Freshw ater Inflow .................................................16
Hillsborough River .......................................... 18
Alafia River ................................................... 19
Little Manatee River ........................................... 20
M anatee River ................................................. 21
Rocky Creek ................................................. 21
Lake Tarpon Canal ............................................ 22
Sweetwater Creek ............................................. 22
Non-Point Sources ............................................. 22
Nutrients Distribution and Loading ................ .................. 23
Sediment Type and Distribution ..................................... 26

3 THE CIRCULATION AND TRANSPORT MODEL ..................... 31

Previous W ork ................................................ 31
Circulation Model ................................................ 33
Continuity Equation ............................................ 33










X-component of Momentum Equation .............................. 34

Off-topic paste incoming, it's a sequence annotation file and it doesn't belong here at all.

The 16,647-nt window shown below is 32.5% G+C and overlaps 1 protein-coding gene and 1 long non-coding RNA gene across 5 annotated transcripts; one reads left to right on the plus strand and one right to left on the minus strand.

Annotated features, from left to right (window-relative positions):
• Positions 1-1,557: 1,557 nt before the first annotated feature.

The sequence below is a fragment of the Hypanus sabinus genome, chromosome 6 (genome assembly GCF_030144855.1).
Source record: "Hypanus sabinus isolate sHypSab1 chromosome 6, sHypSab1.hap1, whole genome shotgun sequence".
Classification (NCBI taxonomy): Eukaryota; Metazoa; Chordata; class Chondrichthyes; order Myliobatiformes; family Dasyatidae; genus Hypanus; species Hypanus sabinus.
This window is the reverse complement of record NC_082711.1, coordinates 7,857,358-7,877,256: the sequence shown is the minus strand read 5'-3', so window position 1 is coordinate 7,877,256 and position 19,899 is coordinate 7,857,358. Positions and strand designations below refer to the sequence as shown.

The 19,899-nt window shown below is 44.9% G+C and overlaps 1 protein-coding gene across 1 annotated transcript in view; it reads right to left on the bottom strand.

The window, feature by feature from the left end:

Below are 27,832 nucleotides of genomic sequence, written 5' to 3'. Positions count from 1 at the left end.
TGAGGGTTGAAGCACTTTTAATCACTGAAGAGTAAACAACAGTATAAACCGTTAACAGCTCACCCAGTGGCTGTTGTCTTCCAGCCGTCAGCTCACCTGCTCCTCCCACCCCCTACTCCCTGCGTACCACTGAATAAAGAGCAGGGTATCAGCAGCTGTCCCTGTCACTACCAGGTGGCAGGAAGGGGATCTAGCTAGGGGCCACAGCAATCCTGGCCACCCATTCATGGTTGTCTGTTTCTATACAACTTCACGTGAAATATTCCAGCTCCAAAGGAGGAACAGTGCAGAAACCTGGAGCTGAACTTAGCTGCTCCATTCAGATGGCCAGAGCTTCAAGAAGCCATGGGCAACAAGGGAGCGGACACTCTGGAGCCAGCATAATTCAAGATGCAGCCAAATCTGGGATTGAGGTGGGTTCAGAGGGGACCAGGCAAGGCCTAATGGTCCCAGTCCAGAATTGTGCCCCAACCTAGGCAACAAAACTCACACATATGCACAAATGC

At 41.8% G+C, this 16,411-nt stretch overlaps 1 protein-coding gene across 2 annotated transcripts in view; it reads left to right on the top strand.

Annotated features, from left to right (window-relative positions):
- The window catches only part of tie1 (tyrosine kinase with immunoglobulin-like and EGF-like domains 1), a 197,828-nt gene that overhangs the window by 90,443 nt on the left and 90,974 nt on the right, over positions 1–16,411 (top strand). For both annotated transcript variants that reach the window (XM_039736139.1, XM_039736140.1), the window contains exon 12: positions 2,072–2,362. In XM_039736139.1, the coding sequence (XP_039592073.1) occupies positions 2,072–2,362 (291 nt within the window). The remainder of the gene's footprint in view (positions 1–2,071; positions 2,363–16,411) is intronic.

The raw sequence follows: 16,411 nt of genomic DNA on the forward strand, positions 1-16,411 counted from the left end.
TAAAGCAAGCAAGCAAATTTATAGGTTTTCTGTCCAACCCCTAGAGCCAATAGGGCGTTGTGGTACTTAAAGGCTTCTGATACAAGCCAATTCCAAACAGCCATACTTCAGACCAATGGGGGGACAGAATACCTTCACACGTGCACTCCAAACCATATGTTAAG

Y-component of Momentum Equation ............................. 34
Hydrostatic Pressure Relation .................................... 34
Salinity Equation .............................................. 35
Equation of State ......................... ...................... 36
Conservative Species Equation .................................. 36
Sediment Transport Model ......................................... 37
Curvilinear Boundary-Fitted and Sigma Grid ............................ 38
Boundary and Initial Conditions ..................................... 40
Vertical Boundary Conditions .................................... 40
Lateral Boundary Conditions ..................................... 42

4 THE WATER QUALITY MODEL ................................. 45

Previous Work ................................................... 45
Development of the Numerical Model ................................. 50
Mathematical Formulation ......................................... 52
Nutrient Dynamics in Estuarine Systems .............................. 53
Ammonia Nitrogen ............................................ 55
Dissolved Ammonium Nitrogen ................................. 56
Nitrite+Nitrate Nitrogen ........................................ 58
Soluble Organic Nitrogen ....................................... 60
Particulate Organic Nitrogen ..................................... 61
Particulate Inorganic Nitrogen .................................... 61
Algal Nitrogen ................................................ 62
Zooplankton Nitrogen .......................................... 62